A day with weather that promised little turned into a pleasant afternoon’s cricket for our annual fixture against Steeple Aston CC. This came as quite a relief to those of us more athletically inclined who have come to regard cricket as a form of organised loafing with sunbathing opportunities.
Captain Simon Lee contrived to lose the toss, cleverly leaving us the option to bat. So bat we did.
In a daringly original twist of strategy, Richard Simpson strode out to open proceedings with his hallmark wide, open stance. (A sort of cricketing equivalent to ‘Yeah? Who you looking at?’)
Thankfully Richard had all his cannons fully charged that day and wasted little time in starting to amass a stockpile of runs, hitting 72 off 61 balls in the end (assuming the score book is accurate and that I wasn’t left with that responsibility myself at any point).
He was ably supported by Tim House (great to have you back by the way, Tim) playing the role of Robin to Richard’s Batman.
“Holy Batsman, Batman! What a shot!” Tim didn’t exclaim at one point.
Paying no heed to the villainous bowling attack, Tim himself went on to score 23 before being caught out, all while keeping his underpants on the conventional side of his cricketing slacks, thus proving you don’t need a dodgy dress sense to be a super hero.
Looking for a new running mate, Richard turned to rest of the family. Unfortunately, batting was not to be a whole family event. Daniel came and went without troubling the scorers at all with the 9 balls he faced before being caught. Father, Mike, scored a single before providing an easy catch to the off-side.
(‘Where’s Denise when you need her?’ was one unvocalised thought from the players’ benches.)
Fortunately, salvation was found in the form of Wil Harris who appeared on the square with his new bat, just out of the plastic from TrySports. Wil was obviously confident that a great, big, fat bat meant a great, big, fat innings…and we weren’t too disappointed as he set about smashing 31 off about as many balls.
Sadly that was about it as far as the batting talent stretched. Danny Clark managed 9, and Simon Lee a useful, last-minute 11 not out at number 11; all of which looked quite good in the context of the slew of 0s and 1s from Pettit, Selway and a father and son combo from Family Morris. (What is the plural of Morris anyway? Morrises? Morrisi? Morrissey?)
To be fair, it was young Jack's first official game for the club and, batting at number 10, his last wicket partnership proved invaluable. In lasting 9 balls, he surpassed the achievements of 5 others on our team that day, so this should be considered the beginning of a career that promises to be long and successful. At least, it should if he doesn’t succumb to the bright lights and empty promises of Baseball with his on-going exposure to American culture. (Who said ‘oxymoron’ just now? Step forward….)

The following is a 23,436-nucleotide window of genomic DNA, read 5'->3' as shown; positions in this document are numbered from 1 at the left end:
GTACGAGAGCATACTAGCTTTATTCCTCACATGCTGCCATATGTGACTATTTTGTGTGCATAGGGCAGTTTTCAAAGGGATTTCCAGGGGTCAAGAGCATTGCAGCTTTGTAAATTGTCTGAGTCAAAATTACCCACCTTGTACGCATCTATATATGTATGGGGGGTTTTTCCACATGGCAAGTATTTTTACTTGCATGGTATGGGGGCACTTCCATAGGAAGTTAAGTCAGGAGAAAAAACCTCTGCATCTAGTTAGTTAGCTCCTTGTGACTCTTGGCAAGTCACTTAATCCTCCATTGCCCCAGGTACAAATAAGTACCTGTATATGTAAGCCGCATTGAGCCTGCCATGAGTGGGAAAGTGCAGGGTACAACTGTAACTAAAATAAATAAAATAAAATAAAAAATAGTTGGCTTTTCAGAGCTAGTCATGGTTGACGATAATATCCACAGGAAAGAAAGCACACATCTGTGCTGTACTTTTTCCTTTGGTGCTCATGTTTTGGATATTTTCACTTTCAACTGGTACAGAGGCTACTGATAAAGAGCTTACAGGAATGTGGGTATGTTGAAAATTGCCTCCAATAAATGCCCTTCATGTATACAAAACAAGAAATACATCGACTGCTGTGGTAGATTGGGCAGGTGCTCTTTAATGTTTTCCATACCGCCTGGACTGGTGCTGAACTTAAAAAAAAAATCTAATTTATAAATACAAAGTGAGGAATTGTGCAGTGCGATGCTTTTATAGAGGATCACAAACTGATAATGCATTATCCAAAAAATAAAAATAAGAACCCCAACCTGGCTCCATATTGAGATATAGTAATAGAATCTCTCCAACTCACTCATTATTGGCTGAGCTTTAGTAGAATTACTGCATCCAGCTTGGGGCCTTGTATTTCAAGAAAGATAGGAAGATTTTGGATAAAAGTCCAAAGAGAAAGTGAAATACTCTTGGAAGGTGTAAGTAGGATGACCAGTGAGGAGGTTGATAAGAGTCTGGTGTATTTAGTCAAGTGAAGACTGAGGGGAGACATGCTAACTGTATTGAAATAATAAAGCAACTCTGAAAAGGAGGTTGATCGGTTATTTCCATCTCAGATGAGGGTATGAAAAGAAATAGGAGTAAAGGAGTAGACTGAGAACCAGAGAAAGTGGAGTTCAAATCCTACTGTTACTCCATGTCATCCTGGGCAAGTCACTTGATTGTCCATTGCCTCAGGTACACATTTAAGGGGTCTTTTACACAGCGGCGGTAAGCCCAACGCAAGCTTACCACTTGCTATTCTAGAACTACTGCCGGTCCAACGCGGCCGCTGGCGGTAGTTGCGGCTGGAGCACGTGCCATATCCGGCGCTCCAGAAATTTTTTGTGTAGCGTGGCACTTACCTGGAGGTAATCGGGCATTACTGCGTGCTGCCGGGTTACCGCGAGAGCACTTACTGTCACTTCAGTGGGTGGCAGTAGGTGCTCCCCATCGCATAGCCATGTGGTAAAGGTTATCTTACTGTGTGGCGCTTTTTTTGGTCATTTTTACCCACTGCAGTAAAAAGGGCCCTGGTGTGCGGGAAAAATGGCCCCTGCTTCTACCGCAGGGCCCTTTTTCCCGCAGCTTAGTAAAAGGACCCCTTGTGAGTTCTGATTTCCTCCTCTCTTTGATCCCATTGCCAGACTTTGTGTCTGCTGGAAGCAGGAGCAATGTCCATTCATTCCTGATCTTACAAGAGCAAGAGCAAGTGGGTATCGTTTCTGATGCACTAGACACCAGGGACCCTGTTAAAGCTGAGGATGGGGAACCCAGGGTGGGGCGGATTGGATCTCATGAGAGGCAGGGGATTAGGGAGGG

All this excitement took us on to a mighty 148 - a total not so great as to inspire any particular confidence in its defence – and an early tea.
Tea was a particularly gorgeous affair even by MSCC standards and provided in its entirety by the Morris family.
About this, Simon Lee claims it is the first time in over 200 years that the same family has provided two players for the same game from different generations and different sides of the Atlantic while also involving three generations in providing a Middleton Stoney tea.
Although there’s no empirical evidence for this – not being the sort of thing that goes in the score book - the author feels this must be true. So well done Family Morris on this historical first, and such a gourmet affair. Well done also, Richard Morris, on his wicket-keeping, taking three catches having flown in from America.
After the Morris tea, Selway and Danny Clark opened the bowling and did a good job of keeping the run rate down. Danny struck early and removed the openers from the equation. This brought Steeple’s strongest batsmen to the crease and suddenly the run rate started to accelerate. Mike Simpson removed the batsman at the other end, only for him to be replaced with another super secure, fast-scoring batsman whom both he and his younger son Richard struggled to dislodge. When I say ‘removed’, Mike bowled a ball that was rightly hit so hard it would have bruised the pavilion had Wil Harris not intercepted it to sacrifice his hands in taking an astonishing catch.
By this point it was beginning to look like the writing was on the wall. Steeple had plenty of overs in hand and plenty of spare batsman while streaking towards their eminently ‘get-able’ total.
Our captain rang the changes (without bowling himself). Finally, it was your humble author who took the ball for another spell and dismissed the aggressive left hander with a big in-swinger that snuck between bat and pad. Even when another hard-hitter was dismissed from the field in a similar manner a few overs later, it still seemed impossible we could defend our position.
However Danny Clark then struck again, twice, giving us a glimmer of hope.
A few overs later, it was Simon Pettit’s contribution that closed the gap, taking the last three wickets for only a handful of runs, including a number 8 (Mr Yellow Hat) who had given us big headaches in the past.
When just one boundary would have altered the result, Simon took the last wicket. Steeple Aston were all out for 144, to give us a victory by 4 runs. Our opponents must have been as disappointed as we were elated.
I love it when a plan comes together, as Hannibal once said.